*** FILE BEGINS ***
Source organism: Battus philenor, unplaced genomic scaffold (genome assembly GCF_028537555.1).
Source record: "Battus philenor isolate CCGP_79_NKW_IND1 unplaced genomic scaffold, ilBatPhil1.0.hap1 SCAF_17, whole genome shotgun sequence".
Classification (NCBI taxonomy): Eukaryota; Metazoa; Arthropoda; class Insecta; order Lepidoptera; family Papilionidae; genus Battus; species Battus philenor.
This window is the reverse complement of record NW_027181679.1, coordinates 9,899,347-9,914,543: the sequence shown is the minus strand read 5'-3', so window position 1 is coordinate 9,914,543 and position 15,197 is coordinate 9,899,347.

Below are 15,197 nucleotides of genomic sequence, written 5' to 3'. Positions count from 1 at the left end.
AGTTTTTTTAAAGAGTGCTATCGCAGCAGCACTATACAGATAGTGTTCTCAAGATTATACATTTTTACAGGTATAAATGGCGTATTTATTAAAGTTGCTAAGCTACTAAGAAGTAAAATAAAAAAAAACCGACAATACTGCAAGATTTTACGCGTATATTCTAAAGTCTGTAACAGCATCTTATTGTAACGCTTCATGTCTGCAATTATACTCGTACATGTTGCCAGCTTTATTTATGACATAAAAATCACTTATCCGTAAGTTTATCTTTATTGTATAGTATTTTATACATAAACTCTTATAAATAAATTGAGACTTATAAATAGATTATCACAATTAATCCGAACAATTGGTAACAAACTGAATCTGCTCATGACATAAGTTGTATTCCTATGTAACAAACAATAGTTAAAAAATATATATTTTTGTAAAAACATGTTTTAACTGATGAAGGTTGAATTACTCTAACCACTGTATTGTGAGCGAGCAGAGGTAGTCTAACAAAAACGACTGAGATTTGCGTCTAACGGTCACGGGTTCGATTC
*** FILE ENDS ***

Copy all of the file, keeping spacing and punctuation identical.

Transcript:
Source organism: Battus philenor, unplaced genomic scaffold (genome assembly GCF_028537555.1).
Source record: "Battus philenor isolate CCGP_79_NKW_IND1 unplaced genomic scaffold, ilBatPhil1.0.hap1 SCAF_17, whole genome shotgun sequence".
Classification (NCBI taxonomy): Eukaryota; Metazoa; Arthropoda; class Insecta; order Lepidoptera; family Papilionidae; genus Battus; species Battus philenor.
This window is the reverse complement of record NW_027181679.1, coordinates 9,899,347-9,914,543: the sequence shown is the minus strand read 5'-3', so window position 1 is coordinate 9,914,543 and position 15,197 is coordinate 9,899,347.

Below are 15,197 nucleotides of genomic sequence, written 5' to 3'. Positions count from 1 at the left end.
AGTTTTTTTAAAGAGTGCTATCGCAGCAGCACTATACAGATAGTGTTCTCAAGATTATACATTTTTACAGGTATAAATGGCGTATTTATTAAAGTTGCTAAGCTACTAAGAAGTAAAATAAAAAAAAACCGACAATACTGCAAGATTTTACGCGTATATTCTAAAGTCTGTAACAGCATCTTATTGTAACGCTTCATGTCTGCAATTATACTCGTACATGTTGCCAGCTTTATTTATGACATAAAAATCACTTATCCGTAAGTTTATCTTTATTGTATAGTATTTTATACATAAACTCTTATAAATAAATTGAGACTTATAAATAGATTATCACAATTAATCCGAACAATTGGTAACAAACTGAATCTGCTCATGACATAAGTTGTATTCCTATGTAACAAACAATAGTTAAAAAATATATATTTTTGTAAAAACATGTTTTAACTGATGAAGGTTGAATTACTCTAACCACTGTATTGTGAGCGAGCAGAGGTAGTCTAACAAAAACGACTGAGATTTGCGTCTAACGGTCACGGGTTCGATTC